Why doesn't my Bash script recognize aliases?

In my ~/.bashrc file reside two definitions:

  1. commandA, which is an alias to a longer path
  2. commandB, which is an alias to a Bash script

I want to process the same file with these two commands, so I wrote the following Bash script:


for file in "$@"
    commandA $file
    commandB $file

Even after logging out of my session and logging back in, Bash prompts me with command not found errors for both commands when I run this script.

What am I doing wrong?

Asked By: Zaid


If you look into the bash manpage you find:

Aliases are not expanded when the
shell is not interactive, unless the
expand_aliases shell option is set
using shopt (see the description of

So put a

shopt -s expand_aliases

in your script.

Make sure to source your aliases file after setting this in your script.

shopt -s expand_aliases
source ~/.bash_aliases
Answered By: ddeimeke

First of all, as ddeimeke said, aliases by default are not expanded in non-interactive shells.

Second, .bashrc is not read by non-interactive shells unless you set the BASH_ENV environment variable.

But most importantly: don’t do that! Please? One day you will move that script somewhere where the necessary aliases are not set and it will break again.

Instead set and use variables as shortcuts in your script:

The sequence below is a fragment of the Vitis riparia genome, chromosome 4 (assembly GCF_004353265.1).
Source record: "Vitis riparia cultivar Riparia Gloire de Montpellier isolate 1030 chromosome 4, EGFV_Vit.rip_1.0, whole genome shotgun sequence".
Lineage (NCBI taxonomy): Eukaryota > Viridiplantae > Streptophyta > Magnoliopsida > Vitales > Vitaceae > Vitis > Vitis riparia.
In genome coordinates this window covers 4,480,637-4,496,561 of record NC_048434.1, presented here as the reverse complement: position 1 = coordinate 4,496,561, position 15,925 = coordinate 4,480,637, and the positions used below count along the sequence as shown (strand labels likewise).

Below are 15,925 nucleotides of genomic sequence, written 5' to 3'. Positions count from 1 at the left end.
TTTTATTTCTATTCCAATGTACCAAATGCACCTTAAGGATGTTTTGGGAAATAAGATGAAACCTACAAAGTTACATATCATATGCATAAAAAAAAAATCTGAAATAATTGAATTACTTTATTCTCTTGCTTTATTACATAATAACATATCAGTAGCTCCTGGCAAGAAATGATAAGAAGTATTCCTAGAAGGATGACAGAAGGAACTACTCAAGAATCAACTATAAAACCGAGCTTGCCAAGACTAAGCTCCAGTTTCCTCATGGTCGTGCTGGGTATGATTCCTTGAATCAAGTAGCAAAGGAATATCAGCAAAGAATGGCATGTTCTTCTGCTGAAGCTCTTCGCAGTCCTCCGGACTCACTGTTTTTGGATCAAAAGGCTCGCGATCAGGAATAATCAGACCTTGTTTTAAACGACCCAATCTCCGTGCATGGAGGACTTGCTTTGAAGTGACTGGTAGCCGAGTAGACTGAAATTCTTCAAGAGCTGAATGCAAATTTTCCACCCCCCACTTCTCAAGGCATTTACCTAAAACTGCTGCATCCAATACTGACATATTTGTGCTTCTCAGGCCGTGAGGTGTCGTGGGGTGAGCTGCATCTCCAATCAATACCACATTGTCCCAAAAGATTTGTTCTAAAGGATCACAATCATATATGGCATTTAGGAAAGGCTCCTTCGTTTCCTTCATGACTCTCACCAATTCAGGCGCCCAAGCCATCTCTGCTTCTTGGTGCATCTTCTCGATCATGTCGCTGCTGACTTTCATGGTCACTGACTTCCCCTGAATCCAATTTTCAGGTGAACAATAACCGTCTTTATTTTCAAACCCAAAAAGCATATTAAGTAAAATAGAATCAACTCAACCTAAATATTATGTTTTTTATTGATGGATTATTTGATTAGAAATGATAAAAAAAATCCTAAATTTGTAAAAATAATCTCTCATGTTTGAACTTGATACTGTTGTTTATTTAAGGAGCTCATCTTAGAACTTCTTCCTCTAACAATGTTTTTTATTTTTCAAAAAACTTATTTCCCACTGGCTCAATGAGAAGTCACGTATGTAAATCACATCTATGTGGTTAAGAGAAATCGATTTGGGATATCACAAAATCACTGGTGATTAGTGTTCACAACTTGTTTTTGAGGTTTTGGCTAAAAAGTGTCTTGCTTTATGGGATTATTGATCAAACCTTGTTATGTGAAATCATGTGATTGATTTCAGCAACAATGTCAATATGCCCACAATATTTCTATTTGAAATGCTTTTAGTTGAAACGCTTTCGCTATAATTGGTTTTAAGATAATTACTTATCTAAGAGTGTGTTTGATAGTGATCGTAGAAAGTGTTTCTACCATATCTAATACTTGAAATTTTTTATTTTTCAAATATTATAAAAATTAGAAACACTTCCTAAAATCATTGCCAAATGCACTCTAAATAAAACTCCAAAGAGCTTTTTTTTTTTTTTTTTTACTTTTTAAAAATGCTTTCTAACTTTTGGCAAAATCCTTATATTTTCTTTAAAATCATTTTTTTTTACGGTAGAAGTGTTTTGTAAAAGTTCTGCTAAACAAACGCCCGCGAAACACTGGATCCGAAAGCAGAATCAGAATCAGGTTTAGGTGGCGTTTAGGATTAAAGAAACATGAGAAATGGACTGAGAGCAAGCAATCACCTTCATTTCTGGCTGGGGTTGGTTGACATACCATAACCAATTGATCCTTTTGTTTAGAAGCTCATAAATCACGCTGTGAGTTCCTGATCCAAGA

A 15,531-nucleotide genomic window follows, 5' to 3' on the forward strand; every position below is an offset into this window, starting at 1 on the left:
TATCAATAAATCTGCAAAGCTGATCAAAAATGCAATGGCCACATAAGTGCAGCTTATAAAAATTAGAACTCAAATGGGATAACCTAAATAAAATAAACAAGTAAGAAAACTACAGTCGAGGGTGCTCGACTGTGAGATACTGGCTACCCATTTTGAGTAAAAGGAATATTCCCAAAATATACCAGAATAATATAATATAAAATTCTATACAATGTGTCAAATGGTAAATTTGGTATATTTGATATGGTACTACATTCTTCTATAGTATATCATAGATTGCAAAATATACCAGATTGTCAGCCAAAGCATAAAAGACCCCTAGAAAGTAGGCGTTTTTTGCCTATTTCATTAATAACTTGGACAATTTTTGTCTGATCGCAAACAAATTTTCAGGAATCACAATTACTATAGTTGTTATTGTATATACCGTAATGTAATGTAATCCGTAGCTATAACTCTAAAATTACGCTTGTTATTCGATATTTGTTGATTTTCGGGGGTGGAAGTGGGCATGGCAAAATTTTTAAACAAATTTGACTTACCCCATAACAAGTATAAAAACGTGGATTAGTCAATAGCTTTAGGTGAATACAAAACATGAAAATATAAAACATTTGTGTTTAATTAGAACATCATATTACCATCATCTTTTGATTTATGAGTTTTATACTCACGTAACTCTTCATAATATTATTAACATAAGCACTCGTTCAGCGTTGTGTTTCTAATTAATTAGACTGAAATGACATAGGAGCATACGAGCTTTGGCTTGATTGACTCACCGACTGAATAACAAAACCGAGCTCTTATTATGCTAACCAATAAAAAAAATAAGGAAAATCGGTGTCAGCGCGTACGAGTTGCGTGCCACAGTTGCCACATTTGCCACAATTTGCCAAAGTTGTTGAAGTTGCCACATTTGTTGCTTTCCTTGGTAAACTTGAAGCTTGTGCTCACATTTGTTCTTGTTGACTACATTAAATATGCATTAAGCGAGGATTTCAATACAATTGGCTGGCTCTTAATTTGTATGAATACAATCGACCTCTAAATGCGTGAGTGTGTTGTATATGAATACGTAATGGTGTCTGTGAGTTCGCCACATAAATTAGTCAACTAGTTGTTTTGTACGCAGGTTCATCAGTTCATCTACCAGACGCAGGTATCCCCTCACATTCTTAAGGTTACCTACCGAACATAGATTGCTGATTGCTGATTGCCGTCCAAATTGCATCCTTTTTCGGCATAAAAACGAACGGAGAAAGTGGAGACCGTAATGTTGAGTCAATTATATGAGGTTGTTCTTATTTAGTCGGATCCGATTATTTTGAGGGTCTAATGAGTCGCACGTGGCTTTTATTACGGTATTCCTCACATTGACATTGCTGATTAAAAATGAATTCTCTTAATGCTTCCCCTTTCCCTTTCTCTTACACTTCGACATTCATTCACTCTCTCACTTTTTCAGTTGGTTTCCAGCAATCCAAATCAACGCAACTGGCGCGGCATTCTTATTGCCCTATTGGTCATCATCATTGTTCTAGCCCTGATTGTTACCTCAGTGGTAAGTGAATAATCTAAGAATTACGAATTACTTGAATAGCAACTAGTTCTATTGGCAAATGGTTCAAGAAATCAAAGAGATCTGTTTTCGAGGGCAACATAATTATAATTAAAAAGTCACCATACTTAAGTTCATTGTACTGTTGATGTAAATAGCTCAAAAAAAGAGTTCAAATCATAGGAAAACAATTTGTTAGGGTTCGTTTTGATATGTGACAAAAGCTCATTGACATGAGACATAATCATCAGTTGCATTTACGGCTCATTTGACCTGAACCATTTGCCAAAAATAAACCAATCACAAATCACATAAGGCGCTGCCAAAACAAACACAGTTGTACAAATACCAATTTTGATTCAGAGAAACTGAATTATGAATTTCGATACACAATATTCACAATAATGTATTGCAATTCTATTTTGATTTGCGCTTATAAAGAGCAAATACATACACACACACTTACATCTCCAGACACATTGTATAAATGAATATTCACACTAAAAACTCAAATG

for file in "$@"
    $CMDA "$file"
    $CMDB "$file"
Answered By: user601

Aliases can’t be exported so they’re not available in shell scripts in which they aren’t defined. In other words, if you define them in ~/.bashrc they’re not available to your_script.sh (unless you source ~/.bashrc in the script, which I wouldn’t recommend but there are ways to do this properly).

However, functions can be exported and would be available to shell scripts that are run from an environment in which they are defined. This can be done by placing this in your bashrc:

    echo "Hello World!"
export -f foo

As the Bash manual says, “For almost every purpose, shell functions are preferred over aliases.”

Answered By: Dennis Williamson
[cmd line] > bash -i [your script's file path]

The i is for interactive and sources your bash profile for you.

Answered By: user65576

You can also use . before your script. Run it as:

. /path/to/your/script.sh

You can check for this condition on your bash script as follows:

if [[ $- == *i* ]]
    echo "running on interactive mode. aliases will work!"
Answered By: Tono Nam
Categories: Answers Tags: ,
Answers are sorted by their score. The answer accepted by the question owner as the best is marked with
at the top-right corner.